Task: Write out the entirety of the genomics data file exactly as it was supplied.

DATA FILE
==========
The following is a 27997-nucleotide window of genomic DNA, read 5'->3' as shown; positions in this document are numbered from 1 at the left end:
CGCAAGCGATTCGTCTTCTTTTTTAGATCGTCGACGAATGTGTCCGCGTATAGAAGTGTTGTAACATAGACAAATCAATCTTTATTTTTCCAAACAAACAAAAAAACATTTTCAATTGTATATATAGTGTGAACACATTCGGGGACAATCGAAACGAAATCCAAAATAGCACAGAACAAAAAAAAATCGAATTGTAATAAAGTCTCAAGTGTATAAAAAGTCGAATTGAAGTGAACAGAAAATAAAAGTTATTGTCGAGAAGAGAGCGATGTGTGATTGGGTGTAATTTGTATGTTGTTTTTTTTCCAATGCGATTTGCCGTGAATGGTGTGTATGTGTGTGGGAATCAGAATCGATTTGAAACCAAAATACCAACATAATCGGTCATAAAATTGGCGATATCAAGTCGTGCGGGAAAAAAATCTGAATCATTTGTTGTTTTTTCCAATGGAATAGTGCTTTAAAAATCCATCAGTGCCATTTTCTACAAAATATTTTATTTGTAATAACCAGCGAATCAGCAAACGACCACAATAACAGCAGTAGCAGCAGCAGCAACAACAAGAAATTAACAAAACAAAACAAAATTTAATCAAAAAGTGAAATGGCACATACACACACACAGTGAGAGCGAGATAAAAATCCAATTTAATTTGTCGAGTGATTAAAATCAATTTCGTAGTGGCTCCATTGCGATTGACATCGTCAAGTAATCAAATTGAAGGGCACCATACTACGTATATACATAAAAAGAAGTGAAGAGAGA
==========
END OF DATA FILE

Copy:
The following is a 27997-nucleotide window of genomic DNA, read 5'->3' as shown; positions in this document are numbered from 1 at the left end:
CGCAAGCGATTCGTCTTCTTTTTTAGATCGTCGACGAATGTGTCCGCGTATAGAAGTGTTGTAACATAGACAAATCAATCTTTATTTTTCCAAACAAACAAAAAAACATTTTCAATTGTATATATAGTGTGAACACATTCGGGGACAATCGAAACGAAATCCAAAATAGCACAGAACAAAAAAAAATCGAATTGTAATAAAGTCTCAAGTGTATAAAAAGTCGAATTGAAGTGAACAGAAAATAAAAGTTATTGTCGAGAAGAGAGCGATGTGTGATTGGGTGTAATTTGTATGTTGTTTTTTTTCCAATGCGATTTGCCGTGAATGGTGTGTATGTGTGTGGGAATCAGAATCGATTTGAAACCAAAATACCAACATAATCGGTCATAAAATTGGCGATATCAAGTCGTGCGGGAAAAAAATCTGAATCATTTGTTGTTTTTTCCAATGGAATAGTGCTTTAAAAATCCATCAGTGCCATTTTCTACAAAATATTTTATTTGTAATAACCAGCGAATCAGCAAACGACCACAATAACAGCAGTAGCAGCAGCAGCAACAACAAGAAATTAACAAAACAAAACAAAATTTAATCAAAAAGTGAAATGGCACATACACACACACAGTGAGAGCGAGATAAAAATCCAATTTAATTTGTCGAGTGATTAAAATCAATTTCGTAGTGGCTCCATTGCGATTGACATCGTCAAGTAATCAAATTGAAGGGCACCATACTACGTATATACATAAAAAGAAGTGAAGAGAGA